While gun-accident deaths have plummeted in the last 60 years, gun homicides among kids have not. In 1954, there were 4,115 deaths due to “assault by firearms and explosives” in the U.S.; 126 were children aged 0-14. In 2011, there were 11,066 gun homicides; 217 were aged 0-14. And we’re way down from the nightmarish peaks of 20-plus years ago (1993 saw 18,253 gun homicides, with 543 aged 0-14). Today, our overall homicide rate is back down to where it was in the 1950s. The causes of the infamous rise in homicides from the 1960s through 1990s are still being debated, as are theories for its mysterious fall.
3 Yes, it’s the red and blue crap. You’ve correctly intuited that this disagreement often pits liberals against conservatives. My unscientific survey found that first campers are more likely to be pro-choice on abortion and second campers skew pro-life, for one indication.
To make generalizations, the person with the “keep honking, I’m reloading” bumper sticker probably isn’t going to tell you that letting a baby die in a hot car is just a terrible accident, and the person with a “bad cop, no donut” sticker probably won’t suggest sending baby bakers to Guantanamo.
4 We view justice as karmic retribution. It governs our thinking about crime and punishment. Simply, you will be forced to give up what you took away. It’s Hammurabi’s “an eye for an eye,” even when it’s softened to include cleaning toilets at a homeless shelter.
Forgetting your toddler in a hot car puts karmic retribution in a migraine-inducing gray zone. In most cases, the all-important mens rea doesn’t lend itself to straightforward legal negligence, as you have when a person consciously practices bad judgment (“I’ll just leave Sadie here for a minute while I run in and buy a drill”).
Frustratingly, most baby bakers engage in no judgment whatsoever; they’re in a state of oblivion when the crime is committed. The parent has no idea the child is in the car. Even the last-resort charge of depraved indifference doesn’t fit neatly. You need to be at least this much (fingers nearly touching) cognizant of a danger before you can be depravedly indifferent to it.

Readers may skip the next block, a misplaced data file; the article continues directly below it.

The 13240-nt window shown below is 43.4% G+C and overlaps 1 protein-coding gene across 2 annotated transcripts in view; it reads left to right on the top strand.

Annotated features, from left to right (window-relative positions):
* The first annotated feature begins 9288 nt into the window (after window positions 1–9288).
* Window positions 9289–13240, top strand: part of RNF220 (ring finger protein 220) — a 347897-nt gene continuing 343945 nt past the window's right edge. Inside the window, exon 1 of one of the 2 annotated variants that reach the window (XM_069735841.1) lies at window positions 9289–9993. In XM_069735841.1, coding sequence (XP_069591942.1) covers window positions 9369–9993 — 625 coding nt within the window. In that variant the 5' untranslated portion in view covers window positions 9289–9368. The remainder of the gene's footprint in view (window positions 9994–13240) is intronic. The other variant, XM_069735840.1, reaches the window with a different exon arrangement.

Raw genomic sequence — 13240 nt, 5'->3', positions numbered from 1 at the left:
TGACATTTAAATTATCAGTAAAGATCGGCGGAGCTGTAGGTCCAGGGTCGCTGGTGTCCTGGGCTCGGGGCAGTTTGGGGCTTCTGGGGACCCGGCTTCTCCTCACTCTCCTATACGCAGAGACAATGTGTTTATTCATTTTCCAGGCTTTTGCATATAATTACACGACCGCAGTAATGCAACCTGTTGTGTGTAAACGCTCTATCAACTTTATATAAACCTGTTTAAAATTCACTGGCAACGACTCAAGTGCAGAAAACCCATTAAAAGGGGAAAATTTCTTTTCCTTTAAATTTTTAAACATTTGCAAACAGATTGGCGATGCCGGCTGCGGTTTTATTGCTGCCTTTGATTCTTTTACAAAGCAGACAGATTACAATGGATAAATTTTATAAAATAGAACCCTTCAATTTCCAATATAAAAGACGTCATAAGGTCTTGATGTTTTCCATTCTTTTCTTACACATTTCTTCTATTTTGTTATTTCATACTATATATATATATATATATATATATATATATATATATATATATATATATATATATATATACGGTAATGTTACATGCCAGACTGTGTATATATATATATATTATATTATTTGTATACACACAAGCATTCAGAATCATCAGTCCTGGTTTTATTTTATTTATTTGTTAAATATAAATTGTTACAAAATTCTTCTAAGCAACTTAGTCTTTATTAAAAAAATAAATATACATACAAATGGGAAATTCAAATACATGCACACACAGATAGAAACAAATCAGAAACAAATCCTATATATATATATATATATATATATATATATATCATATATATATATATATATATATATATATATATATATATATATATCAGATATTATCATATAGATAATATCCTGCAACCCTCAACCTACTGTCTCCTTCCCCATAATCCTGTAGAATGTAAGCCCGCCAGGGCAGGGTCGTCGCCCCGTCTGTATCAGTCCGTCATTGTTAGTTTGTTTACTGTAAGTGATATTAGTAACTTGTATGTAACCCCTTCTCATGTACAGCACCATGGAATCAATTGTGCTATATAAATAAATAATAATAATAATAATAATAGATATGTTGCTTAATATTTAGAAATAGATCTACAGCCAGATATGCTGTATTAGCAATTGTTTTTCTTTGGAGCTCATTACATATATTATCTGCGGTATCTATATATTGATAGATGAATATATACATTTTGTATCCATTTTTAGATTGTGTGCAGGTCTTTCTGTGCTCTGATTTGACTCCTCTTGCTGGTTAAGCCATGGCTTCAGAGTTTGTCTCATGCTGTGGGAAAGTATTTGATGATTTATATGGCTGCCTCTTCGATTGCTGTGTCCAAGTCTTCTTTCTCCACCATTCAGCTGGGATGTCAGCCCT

This makes legal savants slowly rock in corners.
The ancient standard of law—would a reasonable person do this—offers no help. Modern scientists are too adamant: a reasonable human will slip in and out of this oblivious state with great frequency. In rare circumstances, oblivion meets a tiny, waiting disaster cascade. And you need a three-foot coffin.
5 Second campers also balk for another natural reason; they’re being asked to believe a counterintuitive butterfly effect (i.e., dropping off dry cleaning can make you kill your infant). Humans have difficulty accepting butterfly effects, Mercier points out. They’re absurd at a glance. Common sense tells us that tsunamis come from massive earthquakes and dead babies come from brutal killers. When this isn’t so, you’d better have a whiteboard handy.
6 Unless you are an elected representative in the United States government, you say. Then you can display immovability that defies all forces.
Actually, despite all the furious horn locking, people in Congress change their minds all the time. You call it “evolving” if you like the person and “flip-flopping” if you don’t.
Look at global warming and gay marriage. Fifteen years ago, a majority of Americans heard “Bigfoot” and “abomination.” Today, the majority hear “some sciencey-ass weather problem” and “who gives a shit?” Many elected reps have silently followed suit, and no shortage of congressional lions have done the “I’ve thought anew” thing while biting their lower lip. Some moderates have gone radical; that’s mind-changing, too.
Fence jumping may cause some embarrassment for a work-a-day person, but they can usually avoid the sensitive subject. If you’ve been vomiting vitriol on the Senate floor for 24 years, however, and a super PAC or constituency of sandaled hippies or assault rifle collectors is holding a metaphorical knife to your throat and saying “there will be no thinking anew,” evolving gets complicated.
Better to keep your enlightenments to yourself.
7 You probably call this “life at the office.”